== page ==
A great story is not enough--fiction that gets published kicks ass at the level of the line. Susan DeFreitas will help you achieve this.
Your Instructor: Susan DeFreitas, collaborative editor with Indigo Editing & Publications and author of the novel "Hot Season", 2017 Gold IPPY Award winner.
Where: Online — Available everywhere!
When: May 22, 2018 - June 19, 2018
Enrollment: 16 students
Participants will learn how to win the battle of publication at the level of the line, with tips, tricks, and tools from the editor’s toolbox, as well as principles derived from neuroscience, information theory, and other sexy stuff.
This is not a class for beginners. This is a class for those who are serious about the craft and know how to tell a story but have not yet broken through with a major publication. Participants should have either a short story or a novel that they’d like to prepare for submission; this work should already have undergone at least two rounds of revision.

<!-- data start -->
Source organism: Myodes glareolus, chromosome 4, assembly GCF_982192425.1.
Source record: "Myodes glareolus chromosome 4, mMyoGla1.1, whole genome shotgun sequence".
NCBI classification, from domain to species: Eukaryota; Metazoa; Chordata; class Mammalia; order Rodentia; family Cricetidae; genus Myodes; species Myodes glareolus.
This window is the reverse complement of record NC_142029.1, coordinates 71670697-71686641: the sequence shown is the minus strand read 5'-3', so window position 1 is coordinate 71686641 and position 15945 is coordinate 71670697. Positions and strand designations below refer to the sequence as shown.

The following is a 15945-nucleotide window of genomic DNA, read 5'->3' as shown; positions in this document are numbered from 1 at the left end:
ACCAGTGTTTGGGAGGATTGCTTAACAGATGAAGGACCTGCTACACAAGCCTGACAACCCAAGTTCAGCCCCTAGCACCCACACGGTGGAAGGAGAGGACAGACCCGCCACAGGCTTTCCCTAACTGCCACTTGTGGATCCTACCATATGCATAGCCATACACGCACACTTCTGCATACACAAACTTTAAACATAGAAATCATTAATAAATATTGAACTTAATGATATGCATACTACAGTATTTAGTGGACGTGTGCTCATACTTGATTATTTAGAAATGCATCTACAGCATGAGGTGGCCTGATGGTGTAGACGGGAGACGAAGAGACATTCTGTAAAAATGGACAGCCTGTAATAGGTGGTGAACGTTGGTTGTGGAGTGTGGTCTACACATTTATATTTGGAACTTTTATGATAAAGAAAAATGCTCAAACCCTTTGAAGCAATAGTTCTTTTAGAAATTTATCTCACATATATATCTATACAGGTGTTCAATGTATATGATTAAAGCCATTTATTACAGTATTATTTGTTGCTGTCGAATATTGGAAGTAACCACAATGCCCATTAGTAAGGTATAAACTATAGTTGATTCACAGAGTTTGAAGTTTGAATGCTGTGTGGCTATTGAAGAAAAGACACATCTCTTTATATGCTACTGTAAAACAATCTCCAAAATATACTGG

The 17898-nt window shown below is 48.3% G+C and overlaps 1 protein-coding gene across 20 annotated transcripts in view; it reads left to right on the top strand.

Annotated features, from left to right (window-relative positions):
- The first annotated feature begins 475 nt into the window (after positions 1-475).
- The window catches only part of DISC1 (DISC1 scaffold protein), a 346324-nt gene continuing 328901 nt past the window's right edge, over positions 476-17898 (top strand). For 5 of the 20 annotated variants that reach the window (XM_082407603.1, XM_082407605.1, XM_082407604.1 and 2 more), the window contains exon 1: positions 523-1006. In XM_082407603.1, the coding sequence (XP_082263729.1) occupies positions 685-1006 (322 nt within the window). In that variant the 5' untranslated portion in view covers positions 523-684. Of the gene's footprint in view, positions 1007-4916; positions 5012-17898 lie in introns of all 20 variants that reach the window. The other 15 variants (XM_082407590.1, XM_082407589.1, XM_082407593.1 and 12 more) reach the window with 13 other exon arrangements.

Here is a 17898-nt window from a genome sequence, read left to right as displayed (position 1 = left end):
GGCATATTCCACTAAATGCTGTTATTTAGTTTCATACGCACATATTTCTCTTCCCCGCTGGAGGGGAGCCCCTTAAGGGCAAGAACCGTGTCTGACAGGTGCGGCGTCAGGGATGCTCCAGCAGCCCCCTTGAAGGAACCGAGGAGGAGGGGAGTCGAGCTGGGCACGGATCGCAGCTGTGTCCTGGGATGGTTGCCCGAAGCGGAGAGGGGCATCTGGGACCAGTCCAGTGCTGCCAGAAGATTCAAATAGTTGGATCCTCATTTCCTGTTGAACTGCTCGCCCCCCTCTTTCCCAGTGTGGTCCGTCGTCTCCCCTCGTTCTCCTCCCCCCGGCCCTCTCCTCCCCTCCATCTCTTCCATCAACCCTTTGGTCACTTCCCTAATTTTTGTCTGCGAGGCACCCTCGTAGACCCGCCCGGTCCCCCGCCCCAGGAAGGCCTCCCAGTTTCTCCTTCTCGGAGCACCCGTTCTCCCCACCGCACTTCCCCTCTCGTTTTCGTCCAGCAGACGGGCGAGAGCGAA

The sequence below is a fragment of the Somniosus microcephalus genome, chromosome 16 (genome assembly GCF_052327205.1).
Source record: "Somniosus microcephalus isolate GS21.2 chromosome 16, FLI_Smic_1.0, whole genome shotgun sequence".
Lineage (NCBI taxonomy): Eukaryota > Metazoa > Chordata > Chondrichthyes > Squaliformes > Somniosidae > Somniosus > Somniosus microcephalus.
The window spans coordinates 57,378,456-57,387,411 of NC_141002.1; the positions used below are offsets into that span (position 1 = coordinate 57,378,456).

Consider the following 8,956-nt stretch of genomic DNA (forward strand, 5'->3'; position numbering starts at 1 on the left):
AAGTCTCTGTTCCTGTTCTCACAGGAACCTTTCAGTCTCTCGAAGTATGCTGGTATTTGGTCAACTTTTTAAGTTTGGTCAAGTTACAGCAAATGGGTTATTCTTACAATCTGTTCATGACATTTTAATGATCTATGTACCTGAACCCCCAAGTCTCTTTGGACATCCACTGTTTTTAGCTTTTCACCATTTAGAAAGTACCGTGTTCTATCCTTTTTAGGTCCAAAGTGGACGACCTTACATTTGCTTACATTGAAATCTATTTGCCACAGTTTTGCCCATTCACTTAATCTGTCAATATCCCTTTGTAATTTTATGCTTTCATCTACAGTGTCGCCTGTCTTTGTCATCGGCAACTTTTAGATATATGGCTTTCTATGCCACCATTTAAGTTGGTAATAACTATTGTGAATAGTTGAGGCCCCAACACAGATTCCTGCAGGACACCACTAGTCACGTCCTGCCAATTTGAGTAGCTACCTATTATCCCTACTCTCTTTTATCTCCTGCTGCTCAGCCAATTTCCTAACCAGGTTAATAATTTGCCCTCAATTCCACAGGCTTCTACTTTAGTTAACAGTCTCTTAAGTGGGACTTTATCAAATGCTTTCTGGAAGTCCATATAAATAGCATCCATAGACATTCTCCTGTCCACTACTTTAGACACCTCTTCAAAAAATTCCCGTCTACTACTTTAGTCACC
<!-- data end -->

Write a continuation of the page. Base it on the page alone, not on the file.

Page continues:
Final Draft is taught by Susan DeFreitas, an editor with nearly a decade of experience (and 100+ books) under her belt. She is also an award-winning novelist who has been publishing professionally since 2006.
What This Class Covers
Week One: How Editors (and Agents) Read
The way you read your work is not the way editors and agents do, and learning to see your work the way they will is half the battle. Susan will discuss the importance of good research in picking an agent or editor, as well as:
- The all-important opening
- Presence on the page; what it is and what it isn't
- Brainhacks for professional-strength prose (handout)
- The line editor's toolbox (handout)
Your assignment: apply the principles related via lecture to one story/chapter of your own work.
Week Two: Go Pro(se)
Every element of fiction comes with its own challenges; professional-strength prose sends the signal to editors and agents at every turn that this author is ready to be published. Here Susan will discuss best practices for:
- Dialogue and scene